An existing Loop component can be extended by additional Loop elements either directly in the Loop file or in the Loop component. Pressing / opens the extension menu, then various extension options are available.

An active loop component with an expanded submenu for inserting further loop elements. The submenu shows a selection of different loop elements. A scrollbar can be used to display further loop elements in the submenu
Figure 14: A Loop component with the open additional extension menu. | Used with permission from Microsoft

The extension options include not only the initial Loop components from the above overview, but a variety of other options such as objects from the area of text styles, communication or media. Microsoft is constantly developing both the initial Loop components and the extension options; the M365 Evergreen approach of constant further development also applies here and a regular look at the Loop components and the extension options is worthwhile.

No External Sharing

While Microsoft Loop has some fantastic collaborative capabilities, that collaboration is only available within a M365 tenant. Sharing with external parties or access to Loop by external parties is not possible. It is also not possible to create a Loop component in a Teams chat with external users or to insert it as a copy. And while it might appear that you can include a Loop component in an email to an external user, they will not get access to either the Loop component in the email body or to the underlying Loop file. A few minutes after sending the external email, you will receive a system email stating that external recipients cannot access parts of the content. If you use the M365 data release dialog, you can enter external parties as recipients of the release link, but they will have no access to the Loop file despite its supposed release. The exclusively internal access to Loop components is especially important when sharing Word files that contain them. The actual document can be shared with external parties, but the Loop components within the document are not visible to external parties.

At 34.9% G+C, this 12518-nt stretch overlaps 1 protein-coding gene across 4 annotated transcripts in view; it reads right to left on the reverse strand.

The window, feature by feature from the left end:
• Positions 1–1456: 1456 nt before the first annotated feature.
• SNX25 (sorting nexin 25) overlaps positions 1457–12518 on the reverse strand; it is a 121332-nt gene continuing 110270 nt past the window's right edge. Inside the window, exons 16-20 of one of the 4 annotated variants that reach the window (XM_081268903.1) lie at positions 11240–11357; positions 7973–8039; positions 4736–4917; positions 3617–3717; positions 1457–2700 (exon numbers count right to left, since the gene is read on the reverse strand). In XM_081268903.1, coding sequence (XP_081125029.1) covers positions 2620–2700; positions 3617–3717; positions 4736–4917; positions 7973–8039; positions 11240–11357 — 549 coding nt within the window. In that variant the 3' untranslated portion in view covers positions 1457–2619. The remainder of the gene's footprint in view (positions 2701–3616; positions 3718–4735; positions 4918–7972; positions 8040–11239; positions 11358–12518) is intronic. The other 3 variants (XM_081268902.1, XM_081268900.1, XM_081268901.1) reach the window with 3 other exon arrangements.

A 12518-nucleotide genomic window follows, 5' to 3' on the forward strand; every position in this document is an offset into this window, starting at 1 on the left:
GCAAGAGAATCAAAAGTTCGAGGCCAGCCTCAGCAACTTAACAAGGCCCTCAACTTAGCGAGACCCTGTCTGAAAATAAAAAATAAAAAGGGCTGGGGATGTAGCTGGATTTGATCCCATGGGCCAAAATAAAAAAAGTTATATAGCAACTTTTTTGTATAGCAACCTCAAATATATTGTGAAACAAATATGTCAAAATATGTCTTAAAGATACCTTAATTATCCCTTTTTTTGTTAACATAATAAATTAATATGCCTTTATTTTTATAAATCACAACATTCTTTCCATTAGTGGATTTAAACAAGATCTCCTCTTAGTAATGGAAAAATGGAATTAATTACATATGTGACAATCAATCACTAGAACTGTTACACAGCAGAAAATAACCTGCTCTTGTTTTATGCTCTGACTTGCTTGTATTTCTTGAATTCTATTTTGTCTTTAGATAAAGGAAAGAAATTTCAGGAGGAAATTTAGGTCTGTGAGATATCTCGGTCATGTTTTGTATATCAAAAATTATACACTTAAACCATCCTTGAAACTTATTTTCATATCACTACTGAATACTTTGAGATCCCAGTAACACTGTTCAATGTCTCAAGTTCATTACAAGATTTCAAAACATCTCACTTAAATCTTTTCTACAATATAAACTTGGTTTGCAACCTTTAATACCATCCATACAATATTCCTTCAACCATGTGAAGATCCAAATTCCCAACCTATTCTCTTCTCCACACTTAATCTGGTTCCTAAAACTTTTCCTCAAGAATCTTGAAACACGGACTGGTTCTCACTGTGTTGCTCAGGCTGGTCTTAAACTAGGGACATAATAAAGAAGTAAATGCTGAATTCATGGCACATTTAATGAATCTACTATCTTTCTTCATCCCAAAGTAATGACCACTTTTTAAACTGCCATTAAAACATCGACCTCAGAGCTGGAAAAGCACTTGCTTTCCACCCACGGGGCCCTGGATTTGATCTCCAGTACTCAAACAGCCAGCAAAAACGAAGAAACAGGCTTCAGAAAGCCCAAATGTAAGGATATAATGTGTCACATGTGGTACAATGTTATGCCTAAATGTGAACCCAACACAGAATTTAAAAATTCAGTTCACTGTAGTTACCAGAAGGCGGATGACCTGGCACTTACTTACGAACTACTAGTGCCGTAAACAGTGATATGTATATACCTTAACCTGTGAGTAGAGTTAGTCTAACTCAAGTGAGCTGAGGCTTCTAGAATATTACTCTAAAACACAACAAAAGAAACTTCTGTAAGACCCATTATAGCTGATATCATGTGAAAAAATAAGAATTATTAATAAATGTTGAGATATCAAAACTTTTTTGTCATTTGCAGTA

Christoph Twiehaus

Christoph Twiehaus

Christoph, aka #MrRedCap or #MrRedShoes, is known for his red baseball caps and sneakers beyond the Microsoft community borders. He is a Most Valuable Professional (MVP) for Microsoft 365 Office Apps and Services. Experience in a German insurance group, at a medium-sized IT consulting firm for Microsoft technologies and at Microsoft itself have shaped his professional career. Digital transformation and its influence on people and companies is Christoph's hobbyhorse. For him, people and their needs in the context of digital transformation are in the foreground alongside the daily new technological challenges.

Christoph also likes to swim against the tide sometimes. There is not THE solution for THE customer. Everything must and may be questioned on a daily basis in order to achieve an optimal result. Since every customer and every project is different, you can't copy everything one-to-one.